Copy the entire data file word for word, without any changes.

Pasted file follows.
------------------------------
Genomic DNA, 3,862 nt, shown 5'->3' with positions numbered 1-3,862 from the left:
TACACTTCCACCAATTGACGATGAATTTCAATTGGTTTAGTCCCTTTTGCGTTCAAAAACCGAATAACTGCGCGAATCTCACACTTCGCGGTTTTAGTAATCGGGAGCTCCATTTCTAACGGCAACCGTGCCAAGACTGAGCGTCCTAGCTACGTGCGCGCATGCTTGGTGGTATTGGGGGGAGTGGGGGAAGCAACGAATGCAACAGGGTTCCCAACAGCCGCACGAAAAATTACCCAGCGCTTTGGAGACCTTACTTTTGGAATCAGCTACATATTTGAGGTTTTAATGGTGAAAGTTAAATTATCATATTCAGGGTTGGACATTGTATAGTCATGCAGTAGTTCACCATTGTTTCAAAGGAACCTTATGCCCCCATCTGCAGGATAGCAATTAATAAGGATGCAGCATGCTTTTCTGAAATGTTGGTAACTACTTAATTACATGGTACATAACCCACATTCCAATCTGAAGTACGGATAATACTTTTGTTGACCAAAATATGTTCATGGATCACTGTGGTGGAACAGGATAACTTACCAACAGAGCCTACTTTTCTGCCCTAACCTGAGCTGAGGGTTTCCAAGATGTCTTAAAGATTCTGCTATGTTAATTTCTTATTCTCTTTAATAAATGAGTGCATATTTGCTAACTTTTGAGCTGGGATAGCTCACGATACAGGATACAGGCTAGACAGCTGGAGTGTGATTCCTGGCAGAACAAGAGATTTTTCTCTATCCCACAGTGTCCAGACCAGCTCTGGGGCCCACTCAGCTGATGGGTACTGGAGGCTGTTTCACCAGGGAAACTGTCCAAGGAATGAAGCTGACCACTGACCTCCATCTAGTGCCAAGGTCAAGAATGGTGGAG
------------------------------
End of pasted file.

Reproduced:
Genomic DNA, 3,862 nt, shown 5'->3' with positions numbered 1-3,862 from the left:
TACACTTCCACCAATTGACGATGAATTTCAATTGGTTTAGTCCCTTTTGCGTTCAAAAACCGAATAACTGCGCGAATCTCACACTTCGCGGTTTTAGTAATCGGGAGCTCCATTTCTAACGGCAACCGTGCCAAGACTGAGCGTCCTAGCTACGTGCGCGCATGCTTGGTGGTATTGGGGGGAGTGGGGGAAGCAACGAATGCAACAGGGTTCCCAACAGCCGCACGAAAAATTACCCAGCGCTTTGGAGACCTTACTTTTGGAATCAGCTACATATTTGAGGTTTTAATGGTGAAAGTTAAATTATCATATTCAGGGTTGGACATTGTATAGTCATGCAGTAGTTCACCATTGTTTCAAAGGAACCTTATGCCCCCATCTGCAGGATAGCAATTAATAAGGATGCAGCATGCTTTTCTGAAATGTTGGTAACTACTTAATTACATGGTACATAACCCACATTCCAATCTGAAGTACGGATAATACTTTTGTTGACCAAAATATGTTCATGGATCACTGTGGTGGAACAGGATAACTTACCAACAGAGCCTACTTTTCTGCCCTAACCTGAGCTGAGGGTTTCCAAGATGTCTTAAAGATTCTGCTATGTTAATTTCTTATTCTCTTTAATAAATGAGTGCATATTTGCTAACTTTTGAGCTGGGATAGCTCACGATACAGGATACAGGCTAGACAGCTGGAGTGTGATTCCTGGCAGAACAAGAGATTTTTCTCTATCCCACAGTGTCCAGACCAGCTCTGGGGCCCACTCAGCTGATGGGTACTGGAGGCTGTTTCACCAGGGAAACTGTCCAAGGAATGAAGCTGACCACTGACCTCCATCTAGTGCCAAGGTCAAGAATGGTGGAG